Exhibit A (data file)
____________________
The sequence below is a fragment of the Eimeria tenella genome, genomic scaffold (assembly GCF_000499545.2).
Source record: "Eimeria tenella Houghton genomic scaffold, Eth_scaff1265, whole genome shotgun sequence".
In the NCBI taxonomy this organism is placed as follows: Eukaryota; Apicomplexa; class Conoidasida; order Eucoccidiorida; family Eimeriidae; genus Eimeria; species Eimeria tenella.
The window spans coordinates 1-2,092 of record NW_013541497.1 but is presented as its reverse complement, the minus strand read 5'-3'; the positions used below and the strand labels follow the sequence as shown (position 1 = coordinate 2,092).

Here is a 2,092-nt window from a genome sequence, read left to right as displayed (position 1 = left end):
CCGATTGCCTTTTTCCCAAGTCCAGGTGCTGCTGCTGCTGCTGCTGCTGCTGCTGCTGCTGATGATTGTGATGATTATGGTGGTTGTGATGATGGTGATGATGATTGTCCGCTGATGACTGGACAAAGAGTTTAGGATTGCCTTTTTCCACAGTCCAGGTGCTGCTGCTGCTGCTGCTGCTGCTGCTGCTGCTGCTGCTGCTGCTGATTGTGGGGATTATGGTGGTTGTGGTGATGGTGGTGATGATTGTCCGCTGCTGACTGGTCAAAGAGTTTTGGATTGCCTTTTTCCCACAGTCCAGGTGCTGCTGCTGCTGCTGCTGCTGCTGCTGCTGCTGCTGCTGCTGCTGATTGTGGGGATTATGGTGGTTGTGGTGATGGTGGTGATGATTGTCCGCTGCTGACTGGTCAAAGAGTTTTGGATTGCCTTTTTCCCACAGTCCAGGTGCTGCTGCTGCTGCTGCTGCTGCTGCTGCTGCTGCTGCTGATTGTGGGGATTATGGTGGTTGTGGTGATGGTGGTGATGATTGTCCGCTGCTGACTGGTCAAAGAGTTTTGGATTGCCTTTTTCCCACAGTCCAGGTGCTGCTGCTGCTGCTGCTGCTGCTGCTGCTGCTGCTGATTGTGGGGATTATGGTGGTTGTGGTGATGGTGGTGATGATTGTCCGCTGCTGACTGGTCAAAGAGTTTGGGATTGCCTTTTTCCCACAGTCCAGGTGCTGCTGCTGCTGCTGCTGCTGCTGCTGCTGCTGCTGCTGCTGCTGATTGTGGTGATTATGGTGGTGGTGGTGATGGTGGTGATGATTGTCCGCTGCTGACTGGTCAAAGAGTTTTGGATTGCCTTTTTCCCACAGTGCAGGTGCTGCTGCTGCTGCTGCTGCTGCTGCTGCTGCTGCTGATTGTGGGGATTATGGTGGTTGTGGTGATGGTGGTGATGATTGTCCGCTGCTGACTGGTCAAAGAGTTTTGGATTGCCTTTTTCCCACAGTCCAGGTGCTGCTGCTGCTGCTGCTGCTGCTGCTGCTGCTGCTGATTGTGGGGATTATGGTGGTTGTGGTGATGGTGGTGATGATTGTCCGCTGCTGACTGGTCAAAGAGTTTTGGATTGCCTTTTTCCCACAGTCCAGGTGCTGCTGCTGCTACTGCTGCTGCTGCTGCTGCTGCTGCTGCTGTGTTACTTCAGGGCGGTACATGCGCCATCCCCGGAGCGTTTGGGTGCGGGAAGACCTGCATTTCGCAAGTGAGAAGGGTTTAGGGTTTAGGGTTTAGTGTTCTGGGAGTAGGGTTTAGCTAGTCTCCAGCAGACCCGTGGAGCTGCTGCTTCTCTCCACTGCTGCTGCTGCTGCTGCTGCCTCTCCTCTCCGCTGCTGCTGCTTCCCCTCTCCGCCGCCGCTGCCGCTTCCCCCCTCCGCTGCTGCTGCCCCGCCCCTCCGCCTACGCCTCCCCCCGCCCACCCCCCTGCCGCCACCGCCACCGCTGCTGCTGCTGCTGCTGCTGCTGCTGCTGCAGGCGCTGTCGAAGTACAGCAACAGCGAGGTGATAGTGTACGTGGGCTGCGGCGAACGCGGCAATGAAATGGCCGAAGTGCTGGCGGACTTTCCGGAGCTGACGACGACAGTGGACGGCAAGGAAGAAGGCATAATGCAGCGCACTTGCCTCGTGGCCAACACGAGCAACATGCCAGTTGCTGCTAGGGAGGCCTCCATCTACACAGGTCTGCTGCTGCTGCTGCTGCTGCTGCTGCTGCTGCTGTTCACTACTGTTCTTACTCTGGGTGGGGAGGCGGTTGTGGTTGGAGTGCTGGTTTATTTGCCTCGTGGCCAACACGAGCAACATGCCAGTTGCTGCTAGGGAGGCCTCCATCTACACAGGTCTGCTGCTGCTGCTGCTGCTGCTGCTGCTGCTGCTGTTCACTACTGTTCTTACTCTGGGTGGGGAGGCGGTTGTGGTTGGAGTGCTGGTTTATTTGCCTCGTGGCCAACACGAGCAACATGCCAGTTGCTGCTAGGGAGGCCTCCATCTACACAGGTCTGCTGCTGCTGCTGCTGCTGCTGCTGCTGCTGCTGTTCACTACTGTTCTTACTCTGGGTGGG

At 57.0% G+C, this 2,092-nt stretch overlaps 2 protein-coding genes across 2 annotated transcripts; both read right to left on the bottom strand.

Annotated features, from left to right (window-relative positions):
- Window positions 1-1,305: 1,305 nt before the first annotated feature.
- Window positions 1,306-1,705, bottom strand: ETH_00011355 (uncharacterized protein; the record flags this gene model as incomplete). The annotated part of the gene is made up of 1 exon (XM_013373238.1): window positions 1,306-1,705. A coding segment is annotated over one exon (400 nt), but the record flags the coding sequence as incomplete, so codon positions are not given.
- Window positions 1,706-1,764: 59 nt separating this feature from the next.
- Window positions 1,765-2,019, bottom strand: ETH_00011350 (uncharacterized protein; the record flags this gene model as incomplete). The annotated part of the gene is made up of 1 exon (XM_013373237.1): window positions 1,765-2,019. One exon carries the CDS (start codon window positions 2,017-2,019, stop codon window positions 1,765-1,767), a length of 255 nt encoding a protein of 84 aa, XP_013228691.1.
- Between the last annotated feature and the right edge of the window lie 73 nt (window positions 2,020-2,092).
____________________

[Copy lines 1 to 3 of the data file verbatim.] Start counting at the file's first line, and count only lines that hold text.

The sequence below is a fragment of the Eimeria tenella genome, genomic scaffold (assembly GCF_000499545.2).
Source record: "Eimeria tenella Houghton genomic scaffold, Eth_scaff1265, whole genome shotgun sequence".
In the NCBI taxonomy this organism is placed as follows: Eukaryota; Apicomplexa; class Conoidasida; order Eucoccidiorida; family Eimeriidae; genus Eimeria; species Eimeria tenella.